A woman dressed in a puffy, high collar red dress with a paper crown on her head came up to them and curtsied, with a big, cheesy smile on her face. Her eyes drifted to Rachel.
“Hi, my name is Mary, Queen of Scots.” She sounded like a squeaky mouse. “Madam, what’s your name?”
Rachel pursed her lips, stifling a laugh. “Rachel Thomas, your new social worker,” she managed to say.
“Pleased to meet you.” The woman curtsied and cocked her head to the side. “Did you know honeybees hum in the key of F?”
“No,” Rachel replied.
“Well, they do.” The woman curtsied three times and spun in a circle. Facing Rachel again, she giggled. “And did you know flies have x-ray vision?”
Beth stepped in, rescuing Rachel. “Ellen, that’s enough, you need to eat your breakfast before it gets cold.”
“Sure,” Ellen beamed as she hurried away, turning around once to glance back at Rachel. Beth leaned in close to whisper in Rachel’s ear. Her breath smelled like stale cigarette smoke and chocolate candy. Rachel cringed, backing up a little.
Unfazed, Beth explained, “Ellen dresses in seventeen-century clothing because she’s delusional. Her mother makes her costumes. Last week she thought she was Marie Antoinette.”
Rachel chuckled. “I see.”
They watched Ellen struggled with her big puffy dress as she attempted to sit at the table, knocking several breakfast trays onto the floor. Patients sitting at the table groaned with frustration as nursing staff ran over to clean up the mess. Laughing, Beth and Rachel exited the dining room. They passed Doctor Louis’ office, and Rachel’s was next to his. Doctor Louis’ door was closed, and Rachel wondered if he was in there.
Beth read her mind. “Doctor Louis is out this morning. You’ll meet him this afternoon.”
“Good, I look forward to it.” Rachel felt uneasy that the supervisor could read her thoughts.
Beth reached in her pocket, taking out two gold keys. One had green plastic trim around the top. “Here’s the keys to your office. The one with the green trim around it is your office key. Now open the door,” she commanded.
Rachel took the keys and inserted the green one in the lock, turning it clockwise. The door clicked opened, and Rachel stepped inside. It was dark, so she left the door open so the light from the hall could shine through. She patted the wall for the light switch, discovering it on the right side, and flipped it on. Her eyes widen as she gave her new office the once over. Surprised to find it half-empty, the only furniture was a cherry wood desk and a high-back swivel chair. The space looked dreary because the office lacked windows. I guess I’ll need to spruce this place up with some wall paintings.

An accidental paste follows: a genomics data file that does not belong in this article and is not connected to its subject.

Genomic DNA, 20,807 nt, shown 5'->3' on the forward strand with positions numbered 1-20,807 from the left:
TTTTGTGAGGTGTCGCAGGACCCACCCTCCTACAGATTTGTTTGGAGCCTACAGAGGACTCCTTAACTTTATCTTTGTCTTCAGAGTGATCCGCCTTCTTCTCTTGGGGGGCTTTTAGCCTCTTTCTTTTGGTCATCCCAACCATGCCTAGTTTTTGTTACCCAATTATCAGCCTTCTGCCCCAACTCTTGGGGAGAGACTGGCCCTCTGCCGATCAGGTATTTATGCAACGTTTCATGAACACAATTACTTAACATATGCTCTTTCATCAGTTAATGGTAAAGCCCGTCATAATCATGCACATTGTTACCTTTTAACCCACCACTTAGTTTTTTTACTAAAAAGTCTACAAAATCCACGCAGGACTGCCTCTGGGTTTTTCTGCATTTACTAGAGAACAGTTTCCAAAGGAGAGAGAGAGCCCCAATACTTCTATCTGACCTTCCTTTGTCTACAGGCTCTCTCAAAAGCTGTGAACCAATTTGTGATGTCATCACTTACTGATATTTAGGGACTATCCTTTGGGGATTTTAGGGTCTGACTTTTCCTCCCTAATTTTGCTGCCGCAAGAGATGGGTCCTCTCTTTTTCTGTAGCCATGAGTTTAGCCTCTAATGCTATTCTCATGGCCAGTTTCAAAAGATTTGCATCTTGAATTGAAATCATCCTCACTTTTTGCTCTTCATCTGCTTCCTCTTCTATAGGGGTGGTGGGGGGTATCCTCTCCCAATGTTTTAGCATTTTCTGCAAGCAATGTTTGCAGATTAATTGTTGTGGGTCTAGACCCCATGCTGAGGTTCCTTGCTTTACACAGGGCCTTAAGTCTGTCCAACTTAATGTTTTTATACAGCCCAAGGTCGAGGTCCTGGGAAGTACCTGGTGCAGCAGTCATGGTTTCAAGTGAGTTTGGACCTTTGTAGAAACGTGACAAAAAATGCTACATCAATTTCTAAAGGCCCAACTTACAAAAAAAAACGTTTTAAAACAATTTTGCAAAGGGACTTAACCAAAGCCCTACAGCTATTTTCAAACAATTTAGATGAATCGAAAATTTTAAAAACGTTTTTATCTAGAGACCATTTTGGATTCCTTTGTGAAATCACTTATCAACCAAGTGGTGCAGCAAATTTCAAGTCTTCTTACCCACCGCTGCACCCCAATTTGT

Rachel stepped to her desk and sat in the chair. She spun it around, visualizing decorating her new space. Loud tapping came from behind her and Rachel swung around. Her mouth flew open when she saw Beth in the doorway with both hands on her hips.
Beth glared at her, tapping her right foot. “Are you finished?”
Rachel scrambled out of her chair. “I’m sorry…I was just…”
Beth whipped around and left, cutting her off. Embarrassed, Rachel ran to the door. She shut the door behind her, and in two minutes, she was walking alongside Beth. They walked together in silence, and Rachel welcomed it. Relieved she wasn’t going to be scolded, she pondered what lay ahead. Soon they stop at an office door with a placard scripted with the name Jamie Lee, MSW on it. Beth knocks and enters at the same time, and Rachel sees a woman with her feet propped up on the desk reading the Seattle Times Newspaper. Dressed in black, the woman was plain-looking with no make-up and she had a salt and peppered, jazzy pixie haircut. Rachel noticed her sad light-brown eyes reflected a life of pain.
The woman dropped her newspaper and flashed them a crooked smile. “Good Morning, my people, what’s up? “As she slid her feet to the floor and stood up. Her eyes drifted to Rachel. “So, who do we have here?”
“This is Rachel Thomas, our new social worker. She will be working with you here on the admissions unit,” Beth said.
Jamie offered her hand and Rachel grabbed it. Jamie jerked her forward, gripping her hand so tight, Rachel winced in pain. Jamie didn’t seem to notice. “Hi there, and welcome. I’m Jamie Lee.”
“I’m Rachel. Nice to meet you, too,” Rachel squeaked as intense pain jolted through her hand and arm.
Jamie let go and Rachel took a deep breath, rubbing her sore hand and arm as she glanced around the room for a place to sit. Every seat in Jamie’s office was stacked with books, magazines, and newspapers. Rachel had no choice, so she remained standing. Beth wobbled over and handed Jamie a sheet of paper.
Squishing her face up, Jamie looked annoyed. “What’s this?”
“Instructions. Show Miss Thomas the ropes, and see to it she gets a picture ID.”
“Will do.” Jamie sighed, rolling her eyes. “Is there anything else besides what’s on this paper?”
“No, just show her how things are done around here.”
“Okay,” Jamie said. Satisfied, Beth wobbled out of Jamie’s office, slamming the door behind her. Jamie made a face. “I can’t stand that woman. She gets on my damn nerves.”
Jamie saw Rachel looking around the room and pointed to the sofa. “Shove those papers on the floor and have a seat.”